If your child is an exceptional player once they reach high school level, coaches will already know them. This is the level in which coaches start not only looking at their skill set, but also their character: what type of kid are they on and off the court? Are they the type of kid that makes their teammates better or are they only focused on themself? Coaches also look at fundamentals: is your child dribbling unnecessarily, failing to pass, slow moving? Make sure your child is with the right team that will grant them exposure. Today’s kids have the “microwave mentality”, meaning they want everything at a fast pace. If it doesn’t happen quickly, they want to move on to something they think is a better situation. Do not let your child be “that kid”. Most of the greats did not hop from team to team.

The most important thing is consistency. Does your child jump from team to team? When things don’t go the way he/she thinks they should, do you move them on to the next team or next school? Reality is, it doesn’t matter if you’re with the best AAU team or high school team; what matters is how loyal they are to their teammates and coaches. Yes, life happens and it may force you to move on and join a new team, but don’t let your kid be labeled as the good player who lacks consistency. Consistent hard work, breeds success! Success breeds Greatness!

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  • keya Collins

It’s pressure knowing that a losing season rides on your husband’s shoulders. It’s pressure knowing that a losing season may be the loss of jobs for coaches, who depend on your husband. It’s also pressure knowing that the other wives and children are depending on your husband to produce a winning season. Let’s be clear; no one ever speaks on or recognizes the pressure you feel, as a Head Coach’s wife.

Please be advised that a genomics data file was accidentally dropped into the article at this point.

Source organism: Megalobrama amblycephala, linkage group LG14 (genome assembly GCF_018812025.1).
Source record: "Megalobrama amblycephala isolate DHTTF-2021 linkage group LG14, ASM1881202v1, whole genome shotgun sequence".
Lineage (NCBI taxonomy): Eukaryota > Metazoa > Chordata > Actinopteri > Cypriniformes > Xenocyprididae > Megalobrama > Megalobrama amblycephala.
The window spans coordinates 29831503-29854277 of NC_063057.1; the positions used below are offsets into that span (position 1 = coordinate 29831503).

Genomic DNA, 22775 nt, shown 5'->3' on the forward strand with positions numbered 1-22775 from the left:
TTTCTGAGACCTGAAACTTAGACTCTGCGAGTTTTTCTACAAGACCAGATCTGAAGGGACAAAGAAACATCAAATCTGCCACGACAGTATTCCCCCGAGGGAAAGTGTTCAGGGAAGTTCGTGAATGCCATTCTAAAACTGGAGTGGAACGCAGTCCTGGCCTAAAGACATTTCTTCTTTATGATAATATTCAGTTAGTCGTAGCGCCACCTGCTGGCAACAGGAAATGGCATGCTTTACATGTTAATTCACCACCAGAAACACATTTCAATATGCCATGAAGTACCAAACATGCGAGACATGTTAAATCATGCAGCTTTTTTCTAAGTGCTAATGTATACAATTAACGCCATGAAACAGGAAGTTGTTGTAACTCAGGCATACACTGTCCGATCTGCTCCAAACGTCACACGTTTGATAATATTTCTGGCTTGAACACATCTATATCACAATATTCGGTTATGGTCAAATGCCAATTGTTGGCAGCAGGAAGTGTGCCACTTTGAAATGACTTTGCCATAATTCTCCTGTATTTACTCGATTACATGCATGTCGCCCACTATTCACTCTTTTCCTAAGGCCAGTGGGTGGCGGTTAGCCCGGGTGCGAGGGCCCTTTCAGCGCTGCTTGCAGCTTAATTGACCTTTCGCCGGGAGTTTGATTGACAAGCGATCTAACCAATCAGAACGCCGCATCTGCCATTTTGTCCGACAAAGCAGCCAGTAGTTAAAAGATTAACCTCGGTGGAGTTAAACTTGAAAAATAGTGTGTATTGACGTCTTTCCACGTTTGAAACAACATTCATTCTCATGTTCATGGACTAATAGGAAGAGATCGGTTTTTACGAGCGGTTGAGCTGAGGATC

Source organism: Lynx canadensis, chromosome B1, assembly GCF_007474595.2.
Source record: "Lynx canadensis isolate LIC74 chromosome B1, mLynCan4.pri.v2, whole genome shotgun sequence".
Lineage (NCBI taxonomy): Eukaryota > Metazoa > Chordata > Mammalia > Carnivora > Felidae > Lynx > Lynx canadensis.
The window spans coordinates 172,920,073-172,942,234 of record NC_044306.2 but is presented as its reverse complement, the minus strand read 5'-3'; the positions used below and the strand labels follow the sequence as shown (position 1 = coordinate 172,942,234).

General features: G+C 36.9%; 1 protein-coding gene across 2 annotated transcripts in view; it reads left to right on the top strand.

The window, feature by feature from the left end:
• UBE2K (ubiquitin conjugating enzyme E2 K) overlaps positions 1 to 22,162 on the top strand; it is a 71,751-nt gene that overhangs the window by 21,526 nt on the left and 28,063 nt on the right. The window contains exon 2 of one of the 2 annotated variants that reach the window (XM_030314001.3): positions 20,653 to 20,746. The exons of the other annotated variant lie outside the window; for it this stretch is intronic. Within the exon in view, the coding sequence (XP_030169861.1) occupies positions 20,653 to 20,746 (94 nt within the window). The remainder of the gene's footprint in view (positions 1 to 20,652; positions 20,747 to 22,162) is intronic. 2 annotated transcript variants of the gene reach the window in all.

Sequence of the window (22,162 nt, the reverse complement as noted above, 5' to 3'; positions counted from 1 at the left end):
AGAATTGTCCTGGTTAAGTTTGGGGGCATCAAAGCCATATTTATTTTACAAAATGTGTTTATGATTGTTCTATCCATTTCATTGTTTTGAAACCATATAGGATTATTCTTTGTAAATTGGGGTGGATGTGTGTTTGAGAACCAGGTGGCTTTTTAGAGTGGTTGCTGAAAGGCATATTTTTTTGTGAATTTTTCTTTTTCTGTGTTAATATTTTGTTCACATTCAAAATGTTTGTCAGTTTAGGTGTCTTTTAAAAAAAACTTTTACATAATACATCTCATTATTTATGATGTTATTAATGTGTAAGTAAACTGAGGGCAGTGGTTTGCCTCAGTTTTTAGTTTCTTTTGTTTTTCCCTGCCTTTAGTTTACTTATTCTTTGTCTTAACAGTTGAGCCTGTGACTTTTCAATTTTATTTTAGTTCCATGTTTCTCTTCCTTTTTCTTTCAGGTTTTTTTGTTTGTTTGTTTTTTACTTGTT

Being the Head Coach’s wife, is probably the most anxiety filled position there is to have. There is the pressure of always feeling the need to be on. If you have a bad day or simply not in the mood to shake hands and kiss babies; you’re labeled the unapproachable wife. There is also the pressure of making sure your family looks the part. It’s easy to say, “You shouldn’t care what people think”, but it’s a different story when you receive a bad rep for not being on your A-game. People never consider what may have happened right before their brief interaction with you. Nor do they factor in all of the pleasant vibes you’d given on other occasions. It’s just that “one time that counts” to them. There’s also the pressure of being at an event, the one time that you’re not put together and your child has on play clothes, and media insists on taking a picture of you. That’s a moment you’re forced to relive over and over again. This wife position applies pressure…lots of pressure.

There is pressure in knowing your husband wants his time, your child(ren) want their time, and you definitely need your time, but it’s on you to figure out how to squeeze it all in. Oh! And what about the last minute requests that your husband sprung on you?! As if your life is already full of pressure, you now have to make sure your house is in tact, for the event you have to host! Uggggh! The pressure!

It’s pressure in knowing you’re the home away from home for the players. Yes, you enjoy being with them and loving on them, but it’s pressure in knowing that you may not make mama’s Mac n cheese or grandmas sweet potato pie, how they like it. The pressure doesn’t come from not being able to fulfill the assignment: being able to handle the things that come at you, with style and grace is HEAVY PRESSURE.